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Permutations in Matrix!

Question-Let \(A\) be the set of all \(3\)x\(3\) symmetric matrices whose entries are \(1, 1, 1, 0, 0, 0, -1, -1, -1\). \(B\) is one of the matrix in set \(A\).

Number of such matrices \(B\) in set \(A\) is \(k\). Then, what is the value of \(k\)?

Note by Advitiya Brijesh
4 years, 1 month ago

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A \( 3 \times 3 \) symmetric matrix follows this pattern: \[ \begin{pmatrix} a & d & e \\ d & b & f \\ e & f & c \end{pmatrix} \] So we have to choose which numbers are \( a \), \(b\), \(c\), \(d\), \(e\) and \(f\). Firstly, we'll focus on the principal diagonal: \[ \begin{pmatrix} a & & \\ & b & \\ & & c \end{pmatrix} \] If we had \( a = b \neq c \), the third entry of \(a\) wouldn't have a symmetric entry. For the same reason, we can't have \( a \neq b = c \) nor \( a = c \neq b\). If we had \( a = b = c \), then we couldn't build a symmetric matrix: we could choose a number for \(d\) and \(e\), but there couldn't be symmetry in the remaning places. Hence \(a\), \(b\) and \(c\) are all different numbers, and we have \( 3! \) possibilities. Now, we'll focus on the other numbers, outside the principal diagonal: \[ \begin{pmatrix} & d & e \\ d & & f \\ e & f &
\end{pmatrix} \] Since \(a\), \(b\) and \(c\) are all different numbers, we have 2 entries of \(-1\), \(0\) and \(1\) left. It's obvious that \(d\), \(e\) and \(f\) must also be all different numbers, and we have \(3!\) possibilities for them too. So the cardinality of the set \(A\) is \( { \left( 3! \right) }^2 = 36 \). I'm quite sure this is the right answer, but I'm open to corrections :) Battista Lonardi · 4 years, 1 month ago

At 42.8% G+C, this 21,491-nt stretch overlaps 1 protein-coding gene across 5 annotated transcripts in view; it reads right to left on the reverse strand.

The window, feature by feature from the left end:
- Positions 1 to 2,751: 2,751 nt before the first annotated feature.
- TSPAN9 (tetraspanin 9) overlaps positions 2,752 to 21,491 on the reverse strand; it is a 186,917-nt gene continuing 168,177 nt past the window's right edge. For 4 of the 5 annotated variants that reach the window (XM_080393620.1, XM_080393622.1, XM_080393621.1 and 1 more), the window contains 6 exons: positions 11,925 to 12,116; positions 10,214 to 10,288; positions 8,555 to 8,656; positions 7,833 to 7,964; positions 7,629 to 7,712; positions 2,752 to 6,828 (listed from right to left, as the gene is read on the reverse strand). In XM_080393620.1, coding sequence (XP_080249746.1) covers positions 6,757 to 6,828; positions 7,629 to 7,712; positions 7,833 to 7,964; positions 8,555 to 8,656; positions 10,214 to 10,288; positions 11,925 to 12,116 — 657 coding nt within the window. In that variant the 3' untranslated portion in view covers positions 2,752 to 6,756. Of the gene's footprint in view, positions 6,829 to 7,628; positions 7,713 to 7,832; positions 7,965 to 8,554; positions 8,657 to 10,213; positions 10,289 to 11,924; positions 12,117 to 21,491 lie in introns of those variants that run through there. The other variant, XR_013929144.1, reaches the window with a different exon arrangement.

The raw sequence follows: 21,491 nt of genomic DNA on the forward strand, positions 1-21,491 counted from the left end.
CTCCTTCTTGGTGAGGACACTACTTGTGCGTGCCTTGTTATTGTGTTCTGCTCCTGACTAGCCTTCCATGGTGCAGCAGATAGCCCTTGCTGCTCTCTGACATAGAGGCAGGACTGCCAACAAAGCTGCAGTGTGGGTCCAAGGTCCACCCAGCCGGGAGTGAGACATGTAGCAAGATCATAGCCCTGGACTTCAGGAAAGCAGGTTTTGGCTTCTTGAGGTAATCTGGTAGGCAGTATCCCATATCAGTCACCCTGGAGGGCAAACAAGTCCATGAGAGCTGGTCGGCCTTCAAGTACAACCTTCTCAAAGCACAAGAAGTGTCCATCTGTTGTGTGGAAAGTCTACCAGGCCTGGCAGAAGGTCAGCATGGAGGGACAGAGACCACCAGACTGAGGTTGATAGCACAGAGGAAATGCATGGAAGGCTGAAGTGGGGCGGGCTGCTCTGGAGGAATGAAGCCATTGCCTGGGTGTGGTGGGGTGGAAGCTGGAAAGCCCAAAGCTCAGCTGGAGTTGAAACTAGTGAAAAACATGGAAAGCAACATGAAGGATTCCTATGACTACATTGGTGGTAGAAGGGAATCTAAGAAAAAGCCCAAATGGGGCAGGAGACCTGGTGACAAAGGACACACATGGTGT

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@Battista Lonardi yup! Thanks! :) Advitiya Brijesh · 4 years, 1 month ago

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Here's a better phrasing of the question: How many symmetric 3x3 matrices exist, with entries consisting of three 1's, three 0's, and three -1's.

Also, I'm going to put this answer in code in case any users don't want to see it: (5^2 - 13)*3 Bob Krueger · 4 years, 1 month ago

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How would you define a symmetric matrix? Tim Vermeulen · 4 years, 1 month ago

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@Tim Vermeulen Think about the diagonal that goes from the upper left to the bottom right corners. A symmetric matrix has symmetry about this line. This really only works for square matrices. Bob Krueger · 4 years, 1 month ago

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@Tim Vermeulen If \(A\) is a matrix of some order. Then, \(A\)=\(A^T\). Where, \(A^T\) denotes the transpose of matrix \(A\). For Transpose of matrix, see here, http://en.wikipedia.org/wiki/Transpose Advitiya Brijesh · 4 years, 1 month ago

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